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5 reasons to close Guantanamo Bay and a 4-step plan to get there.

President Obama addressed the nation about closing Guantanamo Bay.

5 reasons to close Guantanamo Bay and a 4-step plan to get there.

It's been seven years, one month, and one day since President Barack Obama ordered the closing of Guantanamo Bay.

The executive order was one of the very first things he did upon arrival in office, signing it on Jan. 22, 2009. All these years later, though, and the detention center in Cuba remains very much open. Why? Congress has repeatedly voted to keep the facility open, not transfer its inmates elsewhere, and other moves designed to stall.

For years, the facility has remained home to suspected terrorists, though many were never so much as charged with a crime. It's an end-around in our judicial system — which, as the president has noted on multiple occasions, has a pretty solid track record when it comes to convicting terrorists — and a recruiting tool for our country's enemies.


Still, it remains open.

Photo by John Moore/Getty Images.

Nearing the end of his second term, the president isn't ready to give up on his goal of closing the facility. And so today, he addressed the American people, outlining a clear plan to shut it down.

The four-part plan involves everything from working with other countries to working with Congress. The whole thing — in all its details — can be found on the Department of Defense website.

GIFs from The White House/YouTube.

There's simply no reason to keep it open, and closing it should be a bipartisan goal.

And the president outlined five reasons we need to close it now.

1. It's not effective.

2. Its existence has been used as a terrorist recruiting tool.

3. It's expensive.

4. In the past, Republicans have supported its closure.

5. We pride ourselves on being a free and just society. This doesn't reflect that.

"This is about closing a chapter in our history. It reflects the lessons we've learned since 9/11," Obama said.

Keeping people held without charges at Guantanamo Bay does not keep us any safer than trying them in federal court. What it does, however, is stain our country's legacy.

It's time to move past that.

You can watch the president's complete remarks below.

Courtesy of Verizon
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If someone were to say "video games" to you, what are the first words that come to mind? Whatever words you thought of (fun, exciting, etc.), we're willing to guess "healthy" or "mental health tool" didn't pop into your mind.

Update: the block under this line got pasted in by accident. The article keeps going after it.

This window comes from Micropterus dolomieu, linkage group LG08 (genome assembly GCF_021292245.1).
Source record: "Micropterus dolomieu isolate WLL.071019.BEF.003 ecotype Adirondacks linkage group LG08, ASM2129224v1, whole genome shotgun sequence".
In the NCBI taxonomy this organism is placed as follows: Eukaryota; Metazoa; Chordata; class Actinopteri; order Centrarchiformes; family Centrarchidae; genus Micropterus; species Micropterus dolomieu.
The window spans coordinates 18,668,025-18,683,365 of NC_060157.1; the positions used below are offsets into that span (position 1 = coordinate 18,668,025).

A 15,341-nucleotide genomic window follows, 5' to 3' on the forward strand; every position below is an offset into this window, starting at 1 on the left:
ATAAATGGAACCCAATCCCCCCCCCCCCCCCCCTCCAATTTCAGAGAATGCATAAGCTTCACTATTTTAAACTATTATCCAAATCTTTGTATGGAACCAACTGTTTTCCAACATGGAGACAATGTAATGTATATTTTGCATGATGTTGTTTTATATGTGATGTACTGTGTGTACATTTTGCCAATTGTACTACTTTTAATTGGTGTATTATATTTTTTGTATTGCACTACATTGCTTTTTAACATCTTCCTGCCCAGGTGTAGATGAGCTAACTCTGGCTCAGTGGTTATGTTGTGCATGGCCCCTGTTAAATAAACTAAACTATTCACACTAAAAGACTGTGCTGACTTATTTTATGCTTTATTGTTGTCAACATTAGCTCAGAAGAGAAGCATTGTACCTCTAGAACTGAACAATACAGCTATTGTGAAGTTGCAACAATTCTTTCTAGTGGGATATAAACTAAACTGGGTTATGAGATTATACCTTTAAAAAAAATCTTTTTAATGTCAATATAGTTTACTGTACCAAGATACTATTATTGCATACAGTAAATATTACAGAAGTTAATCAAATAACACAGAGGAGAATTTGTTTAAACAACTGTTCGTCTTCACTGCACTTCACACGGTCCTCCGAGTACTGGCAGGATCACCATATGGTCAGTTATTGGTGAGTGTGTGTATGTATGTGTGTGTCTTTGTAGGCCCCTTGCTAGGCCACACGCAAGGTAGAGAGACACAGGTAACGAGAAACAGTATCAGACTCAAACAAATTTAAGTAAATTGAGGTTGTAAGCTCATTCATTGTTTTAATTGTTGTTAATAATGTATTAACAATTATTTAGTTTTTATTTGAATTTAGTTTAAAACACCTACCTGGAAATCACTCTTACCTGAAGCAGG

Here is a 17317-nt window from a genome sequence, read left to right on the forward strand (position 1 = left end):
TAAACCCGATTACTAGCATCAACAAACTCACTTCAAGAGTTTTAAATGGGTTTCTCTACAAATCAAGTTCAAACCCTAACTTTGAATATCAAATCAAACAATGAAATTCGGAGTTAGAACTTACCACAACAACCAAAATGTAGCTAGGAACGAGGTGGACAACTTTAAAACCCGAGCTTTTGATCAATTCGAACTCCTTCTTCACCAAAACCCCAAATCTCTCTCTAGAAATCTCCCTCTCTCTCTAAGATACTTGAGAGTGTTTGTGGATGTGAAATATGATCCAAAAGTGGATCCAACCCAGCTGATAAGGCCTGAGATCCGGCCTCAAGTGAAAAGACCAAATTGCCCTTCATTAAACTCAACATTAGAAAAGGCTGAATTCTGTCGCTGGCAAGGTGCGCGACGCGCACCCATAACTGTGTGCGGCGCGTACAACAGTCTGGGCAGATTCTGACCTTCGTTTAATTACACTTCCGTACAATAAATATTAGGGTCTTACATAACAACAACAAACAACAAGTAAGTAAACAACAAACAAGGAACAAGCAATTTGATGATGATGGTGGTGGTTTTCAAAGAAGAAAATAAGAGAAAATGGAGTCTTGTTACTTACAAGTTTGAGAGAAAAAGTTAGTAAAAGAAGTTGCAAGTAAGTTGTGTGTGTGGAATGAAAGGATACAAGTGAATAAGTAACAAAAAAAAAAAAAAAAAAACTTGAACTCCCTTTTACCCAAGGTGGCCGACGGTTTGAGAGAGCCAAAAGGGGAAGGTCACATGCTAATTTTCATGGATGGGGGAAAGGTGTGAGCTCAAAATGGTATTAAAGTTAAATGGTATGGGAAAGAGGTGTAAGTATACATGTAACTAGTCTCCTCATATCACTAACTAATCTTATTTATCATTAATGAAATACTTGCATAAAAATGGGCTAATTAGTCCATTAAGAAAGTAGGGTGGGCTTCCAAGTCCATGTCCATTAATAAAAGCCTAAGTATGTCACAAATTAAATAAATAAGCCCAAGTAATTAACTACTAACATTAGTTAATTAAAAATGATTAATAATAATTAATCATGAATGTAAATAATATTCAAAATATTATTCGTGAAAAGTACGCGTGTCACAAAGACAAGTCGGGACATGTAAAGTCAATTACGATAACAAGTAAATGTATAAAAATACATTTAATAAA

And yet… it turns out they are. Especially for Veterans.

How? Well, for one thing, video games — and virtual reality more generally — are also more accessible and less stigmatized to veterans than mental health treatment. In fact, some psychiatrists are using virtual reality systems for this reason to treat PTSD.

Secondly, video games allow people to socialize in new ways with people who share common interests and goals. And for Veterans, many of whom leave the military feeling isolated or lonely after they lose the daily camaraderie of their regiment, that socialization is critical to their mental health. It gives them a virtual group of friends to talk with, connect to, and relate to through shared goals and interests.

In addition, according to a 2018 study, since many video games simulate real-life situations they encountered during their service, it makes socialization easier since they can relate to and find common ground with other gamers while playing.

This can help ease symptoms of depression, anxiety, and even PTSD in Veterans, which affects 20% of the Veterans who have served since 9/11.

Watch here as Verizon dives into the stories of three Veteran gamers to learn how video games helped them build community, deal with trauma and have some fun.

Band of Gamers www.youtube.com

Video games have been especially beneficial to Veterans since the beginning of the pandemic when all of us — Veterans included — have been even more isolated than ever before.

And that's why Verizon launched a challenge last year, which saw $30,000 donated to four military charities.

And this year, they're going even bigger by launching a new World of Warships charity tournament in partnership with Wargaming and Wounded Warrior Project called "Verizon Warrior Series." During the tournament, gamers will be able to interact with the game's iconic ships in new and exciting ways, all while giving back.

Together with these nonprofits, the tournament will welcome teams all across the nation in order to raise money for military charities helping Veterans in need. There will be a $100,000 prize pool donated to these charities, as well as donation drives for injured Veterans at every match during the tournament to raise extra funds.

Verizon is also providing special discounts to Those Who Serve communities, including military and first responders, and they're offering a $75 in-game content military promo for World of Warships.

Tournament finals are scheduled for August 8, so be sure to tune in to the tournament and donate if you can in order to give back to Veterans in need.

Courtesy of Verizon

Ready for the weekend? Of course, you are. Here's our weekly dose of good vibes to help you shed the stresses of the workweek and put yourself in a great frame of mind.

These 10 stories made us happy this week because they feature amazing creativity, generosity, and one super-cute fish.

1. Diver befriends a fish with the cutest smile

Hawaiian underwater photographer Yuki Nakano befriended a friendly porcupine fish and now they hang out regularly.

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